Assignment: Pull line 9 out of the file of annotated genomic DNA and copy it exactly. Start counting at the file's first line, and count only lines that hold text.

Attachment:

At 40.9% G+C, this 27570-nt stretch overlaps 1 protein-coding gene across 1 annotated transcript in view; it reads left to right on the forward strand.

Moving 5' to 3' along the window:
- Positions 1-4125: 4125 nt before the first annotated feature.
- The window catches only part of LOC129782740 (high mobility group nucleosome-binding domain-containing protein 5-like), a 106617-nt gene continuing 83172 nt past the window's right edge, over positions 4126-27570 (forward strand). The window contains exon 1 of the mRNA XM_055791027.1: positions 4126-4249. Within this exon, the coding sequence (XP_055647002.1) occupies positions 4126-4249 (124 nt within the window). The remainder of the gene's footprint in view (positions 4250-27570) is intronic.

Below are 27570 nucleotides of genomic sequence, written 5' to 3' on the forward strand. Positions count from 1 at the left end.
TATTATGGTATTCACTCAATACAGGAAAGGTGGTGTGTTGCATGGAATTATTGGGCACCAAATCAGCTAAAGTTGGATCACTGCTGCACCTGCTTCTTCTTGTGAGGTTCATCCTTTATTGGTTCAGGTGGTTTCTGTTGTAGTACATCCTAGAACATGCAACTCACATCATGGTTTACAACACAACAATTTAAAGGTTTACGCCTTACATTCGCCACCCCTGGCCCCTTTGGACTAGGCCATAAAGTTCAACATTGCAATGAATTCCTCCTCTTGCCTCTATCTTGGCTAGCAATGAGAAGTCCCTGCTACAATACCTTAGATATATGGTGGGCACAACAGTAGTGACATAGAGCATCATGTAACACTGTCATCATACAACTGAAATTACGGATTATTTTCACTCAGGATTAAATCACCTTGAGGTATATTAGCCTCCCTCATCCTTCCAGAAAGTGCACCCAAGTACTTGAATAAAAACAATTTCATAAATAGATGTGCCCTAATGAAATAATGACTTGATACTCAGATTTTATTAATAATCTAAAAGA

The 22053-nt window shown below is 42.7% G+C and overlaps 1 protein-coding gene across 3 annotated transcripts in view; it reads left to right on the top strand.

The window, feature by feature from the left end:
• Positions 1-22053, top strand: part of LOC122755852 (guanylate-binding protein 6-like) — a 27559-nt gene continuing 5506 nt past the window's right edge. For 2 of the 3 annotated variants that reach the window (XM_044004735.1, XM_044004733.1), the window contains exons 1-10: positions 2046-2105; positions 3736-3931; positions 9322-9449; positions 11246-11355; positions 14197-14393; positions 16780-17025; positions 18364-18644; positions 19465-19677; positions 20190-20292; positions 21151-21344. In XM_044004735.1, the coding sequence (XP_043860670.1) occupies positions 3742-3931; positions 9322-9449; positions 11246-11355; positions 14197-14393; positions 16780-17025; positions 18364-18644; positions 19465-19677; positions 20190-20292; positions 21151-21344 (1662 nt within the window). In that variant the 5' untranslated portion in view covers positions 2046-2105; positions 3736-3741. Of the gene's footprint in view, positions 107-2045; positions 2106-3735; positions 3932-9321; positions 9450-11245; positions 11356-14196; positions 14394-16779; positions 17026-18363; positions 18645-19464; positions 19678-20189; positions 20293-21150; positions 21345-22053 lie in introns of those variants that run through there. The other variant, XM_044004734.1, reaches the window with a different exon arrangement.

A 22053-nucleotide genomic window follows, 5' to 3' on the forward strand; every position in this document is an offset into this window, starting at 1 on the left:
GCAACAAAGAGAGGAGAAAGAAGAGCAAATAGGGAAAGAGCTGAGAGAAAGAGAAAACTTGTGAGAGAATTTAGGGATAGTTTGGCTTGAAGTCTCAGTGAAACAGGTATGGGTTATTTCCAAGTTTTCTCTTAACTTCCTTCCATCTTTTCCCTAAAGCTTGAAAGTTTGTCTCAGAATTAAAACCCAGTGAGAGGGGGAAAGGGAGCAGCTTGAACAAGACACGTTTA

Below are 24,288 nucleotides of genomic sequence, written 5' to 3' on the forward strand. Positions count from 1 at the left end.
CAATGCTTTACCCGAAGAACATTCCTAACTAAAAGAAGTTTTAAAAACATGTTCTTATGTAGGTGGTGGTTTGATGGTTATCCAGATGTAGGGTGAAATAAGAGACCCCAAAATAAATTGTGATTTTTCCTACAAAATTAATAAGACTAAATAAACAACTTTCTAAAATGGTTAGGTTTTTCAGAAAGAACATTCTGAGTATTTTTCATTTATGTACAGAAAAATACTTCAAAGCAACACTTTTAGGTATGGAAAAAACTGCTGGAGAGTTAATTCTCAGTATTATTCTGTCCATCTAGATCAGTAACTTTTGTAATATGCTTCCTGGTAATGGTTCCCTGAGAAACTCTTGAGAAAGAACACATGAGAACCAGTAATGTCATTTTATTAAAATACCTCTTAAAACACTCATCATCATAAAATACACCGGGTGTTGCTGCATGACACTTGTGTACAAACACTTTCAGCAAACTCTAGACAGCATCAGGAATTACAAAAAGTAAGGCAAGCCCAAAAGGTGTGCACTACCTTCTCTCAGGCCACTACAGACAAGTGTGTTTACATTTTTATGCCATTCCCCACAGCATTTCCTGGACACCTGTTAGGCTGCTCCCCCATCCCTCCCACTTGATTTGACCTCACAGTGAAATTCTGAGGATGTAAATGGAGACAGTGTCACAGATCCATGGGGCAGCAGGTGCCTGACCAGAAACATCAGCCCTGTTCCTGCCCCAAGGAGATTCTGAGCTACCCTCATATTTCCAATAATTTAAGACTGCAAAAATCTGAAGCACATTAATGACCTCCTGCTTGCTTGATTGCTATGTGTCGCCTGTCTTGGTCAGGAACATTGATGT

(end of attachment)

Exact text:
• Positions 1-22053, top strand: part of LOC122755852 (guanylate-binding protein 6-like) — a 27559-nt gene continuing 5506 nt past the window's right edge. For 2 of the 3 annotated variants that reach the window (XM_044004735.1, XM_044004733.1), the window contains exons 1-10: positions 2046-2105; positions 3736-3931; positions 9322-9449; positions 11246-11355; positions 14197-14393; positions 16780-17025; positions 18364-18644; positions 19465-19677; positions 20190-20292; positions 21151-21344. In XM_044004735.1, the coding sequence (XP_043860670.1) occupies positions 3742-3931; positions 9322-9449; positions 11246-11355; positions 14197-14393; positions 16780-17025; positions 18364-18644; positions 19465-19677; positions 20190-20292; positions 21151-21344 (1662 nt within the window). In that variant the 5' untranslated portion in view covers positions 2046-2105; positions 3736-3741. Of the gene's footprint in view, positions 107-2045; positions 2106-3735; positions 3932-9321; positions 9450-11245; positions 11356-14196; positions 14394-16779; positions 17026-18363; positions 18645-19464; positions 19678-20189; positions 20293-21150; positions 21345-22053 lie in introns of those variants that run through there. The other variant, XM_044004734.1, reaches the window with a different exon arrangement.